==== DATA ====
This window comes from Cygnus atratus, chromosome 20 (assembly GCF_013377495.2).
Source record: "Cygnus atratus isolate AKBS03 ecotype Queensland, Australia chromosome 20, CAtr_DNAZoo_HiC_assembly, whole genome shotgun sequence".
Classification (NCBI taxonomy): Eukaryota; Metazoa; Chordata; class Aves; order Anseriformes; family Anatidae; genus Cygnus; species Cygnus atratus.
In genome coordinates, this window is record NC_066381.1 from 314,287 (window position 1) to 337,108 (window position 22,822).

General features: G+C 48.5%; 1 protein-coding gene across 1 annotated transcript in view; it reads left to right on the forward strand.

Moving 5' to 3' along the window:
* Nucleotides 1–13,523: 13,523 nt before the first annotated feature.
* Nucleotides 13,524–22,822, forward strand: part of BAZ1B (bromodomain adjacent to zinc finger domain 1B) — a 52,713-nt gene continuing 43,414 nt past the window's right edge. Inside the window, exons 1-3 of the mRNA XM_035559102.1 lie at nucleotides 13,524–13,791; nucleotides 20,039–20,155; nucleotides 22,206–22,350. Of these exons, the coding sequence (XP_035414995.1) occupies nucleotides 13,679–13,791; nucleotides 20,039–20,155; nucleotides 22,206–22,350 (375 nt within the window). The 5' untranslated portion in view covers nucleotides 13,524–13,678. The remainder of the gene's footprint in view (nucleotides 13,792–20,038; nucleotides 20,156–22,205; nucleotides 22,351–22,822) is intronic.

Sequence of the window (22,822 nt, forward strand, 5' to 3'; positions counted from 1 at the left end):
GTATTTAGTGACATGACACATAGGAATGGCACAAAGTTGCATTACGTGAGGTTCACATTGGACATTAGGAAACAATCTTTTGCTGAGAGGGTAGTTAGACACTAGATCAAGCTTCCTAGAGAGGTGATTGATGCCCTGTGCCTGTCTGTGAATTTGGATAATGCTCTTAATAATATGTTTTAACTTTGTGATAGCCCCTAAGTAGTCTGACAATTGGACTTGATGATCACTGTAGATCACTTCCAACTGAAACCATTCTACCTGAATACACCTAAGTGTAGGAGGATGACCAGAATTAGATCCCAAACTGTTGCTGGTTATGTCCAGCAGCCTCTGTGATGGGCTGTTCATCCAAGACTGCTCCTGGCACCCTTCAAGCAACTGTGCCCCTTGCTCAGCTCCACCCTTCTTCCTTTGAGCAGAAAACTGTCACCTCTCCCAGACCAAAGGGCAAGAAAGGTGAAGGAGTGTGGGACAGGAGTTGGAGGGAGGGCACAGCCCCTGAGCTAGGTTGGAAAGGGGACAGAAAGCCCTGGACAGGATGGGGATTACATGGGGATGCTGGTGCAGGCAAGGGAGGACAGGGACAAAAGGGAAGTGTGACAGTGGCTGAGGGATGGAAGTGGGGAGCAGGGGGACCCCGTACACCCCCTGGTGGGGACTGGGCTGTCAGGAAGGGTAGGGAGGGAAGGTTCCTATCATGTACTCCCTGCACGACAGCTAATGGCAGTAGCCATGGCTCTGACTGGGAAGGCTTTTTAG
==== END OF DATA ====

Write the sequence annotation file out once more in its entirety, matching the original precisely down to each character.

This window comes from Cygnus atratus, chromosome 20 (assembly GCF_013377495.2).
Source record: "Cygnus atratus isolate AKBS03 ecotype Queensland, Australia chromosome 20, CAtr_DNAZoo_HiC_assembly, whole genome shotgun sequence".
Classification (NCBI taxonomy): Eukaryota; Metazoa; Chordata; class Aves; order Anseriformes; family Anatidae; genus Cygnus; species Cygnus atratus.
In genome coordinates, this window is record NC_066381.1 from 314,287 (window position 1) to 337,108 (window position 22,822).

General features: G+C 48.5%; 1 protein-coding gene across 1 annotated transcript in view; it reads left to right on the forward strand.

Moving 5' to 3' along the window:
* Nucleotides 1–13,523: 13,523 nt before the first annotated feature.
* Nucleotides 13,524–22,822, forward strand: part of BAZ1B (bromodomain adjacent to zinc finger domain 1B) — a 52,713-nt gene continuing 43,414 nt past the window's right edge. Inside the window, exons 1-3 of the mRNA XM_035559102.1 lie at nucleotides 13,524–13,791; nucleotides 20,039–20,155; nucleotides 22,206–22,350. Of these exons, the coding sequence (XP_035414995.1) occupies nucleotides 13,679–13,791; nucleotides 20,039–20,155; nucleotides 22,206–22,350 (375 nt within the window). The 5' untranslated portion in view covers nucleotides 13,524–13,678. The remainder of the gene's footprint in view (nucleotides 13,792–20,038; nucleotides 20,156–22,205; nucleotides 22,351–22,822) is intronic.

Sequence of the window (22,822 nt, forward strand, 5' to 3'; positions counted from 1 at the left end):
GTATTTAGTGACATGACACATAGGAATGGCACAAAGTTGCATTACGTGAGGTTCACATTGGACATTAGGAAACAATCTTTTGCTGAGAGGGTAGTTAGACACTAGATCAAGCTTCCTAGAGAGGTGATTGATGCCCTGTGCCTGTCTGTGAATTTGGATAATGCTCTTAATAATATGTTTTAACTTTGTGATAGCCCCTAAGTAGTCTGACAATTGGACTTGATGATCACTGTAGATCACTTCCAACTGAAACCATTCTACCTGAATACACCTAAGTGTAGGAGGATGACCAGAATTAGATCCCAAACTGTTGCTGGTTATGTCCAGCAGCCTCTGTGATGGGCTGTTCATCCAAGACTGCTCCTGGCACCCTTCAAGCAACTGTGCCCCTTGCTCAGCTCCACCCTTCTTCCTTTGAGCAGAAAACTGTCACCTCTCCCAGACCAAAGGGCAAGAAAGGTGAAGGAGTGTGGGACAGGAGTTGGAGGGAGGGCACAGCCCCTGAGCTAGGTTGGAAAGGGGACAGAAAGCCCTGGACAGGATGGGGATTACATGGGGATGCTGGTGCAGGCAAGGGAGGACAGGGACAAAAGGGAAGTGTGACAGTGGCTGAGGGATGGAAGTGGGGAGCAGGGGGACCCCGTACACCCCCTGGTGGGGACTGGGCTGTCAGGAAGGGTAGGGAGGGAAGGTTCCTATCATGTACTCCCTGCACGACAGCTAATGGCAGTAGCCATGGCTCTGACTGGGAAGGCTTTTTAG